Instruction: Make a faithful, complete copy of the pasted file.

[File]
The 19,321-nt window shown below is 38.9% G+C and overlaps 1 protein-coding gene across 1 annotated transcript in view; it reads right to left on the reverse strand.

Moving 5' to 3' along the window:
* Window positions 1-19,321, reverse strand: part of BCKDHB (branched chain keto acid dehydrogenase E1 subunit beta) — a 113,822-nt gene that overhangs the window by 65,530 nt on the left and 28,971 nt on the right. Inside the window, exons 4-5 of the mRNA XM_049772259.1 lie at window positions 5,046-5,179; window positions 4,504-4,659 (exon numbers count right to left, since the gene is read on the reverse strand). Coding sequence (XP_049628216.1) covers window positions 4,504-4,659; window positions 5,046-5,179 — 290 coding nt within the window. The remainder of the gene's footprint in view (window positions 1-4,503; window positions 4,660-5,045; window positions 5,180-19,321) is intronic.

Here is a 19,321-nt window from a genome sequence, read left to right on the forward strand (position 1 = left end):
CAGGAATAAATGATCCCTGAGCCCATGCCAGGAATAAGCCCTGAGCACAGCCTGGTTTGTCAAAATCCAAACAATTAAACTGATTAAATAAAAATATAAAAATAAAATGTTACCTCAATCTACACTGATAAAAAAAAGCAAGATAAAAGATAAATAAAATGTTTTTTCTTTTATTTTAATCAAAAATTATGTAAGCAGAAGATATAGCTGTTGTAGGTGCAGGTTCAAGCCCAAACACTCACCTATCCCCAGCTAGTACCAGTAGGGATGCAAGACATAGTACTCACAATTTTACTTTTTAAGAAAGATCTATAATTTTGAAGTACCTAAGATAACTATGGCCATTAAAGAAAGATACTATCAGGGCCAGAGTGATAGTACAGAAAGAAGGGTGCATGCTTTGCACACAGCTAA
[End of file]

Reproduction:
The 19,321-nt window shown below is 38.9% G+C and overlaps 1 protein-coding gene across 1 annotated transcript in view; it reads right to left on the reverse strand.

Moving 5' to 3' along the window:
* Window positions 1-19,321, reverse strand: part of BCKDHB (branched chain keto acid dehydrogenase E1 subunit beta) — a 113,822-nt gene that overhangs the window by 65,530 nt on the left and 28,971 nt on the right. Inside the window, exons 4-5 of the mRNA XM_049772259.1 lie at window positions 5,046-5,179; window positions 4,504-4,659 (exon numbers count right to left, since the gene is read on the reverse strand). Coding sequence (XP_049628216.1) covers window positions 4,504-4,659; window positions 5,046-5,179 — 290 coding nt within the window. The remainder of the gene's footprint in view (window positions 1-4,503; window positions 4,660-5,045; window positions 5,180-19,321) is intronic.

Here is a 19,321-nt window from a genome sequence, read left to right on the forward strand (position 1 = left end):
CAGGAATAAATGATCCCTGAGCCCATGCCAGGAATAAGCCCTGAGCACAGCCTGGTTTGTCAAAATCCAAACAATTAAACTGATTAAATAAAAATATAAAAATAAAATGTTACCTCAATCTACACTGATAAAAAAAAGCAAGATAAAAGATAAATAAAATGTTTTTTCTTTTATTTTAATCAAAAATTATGTAAGCAGAAGATATAGCTGTTGTAGGTGCAGGTTCAAGCCCAAACACTCACCTATCCCCAGCTAGTACCAGTAGGGATGCAAGACATAGTACTCACAATTTTACTTTTTAAGAAAGATCTATAATTTTGAAGTACCTAAGATAACTATGGCCATTAAAGAAAGATACTATCAGGGCCAGAGTGATAGTACAGAAAGAAGGGTGCATGCTTTGCACACAGCTAA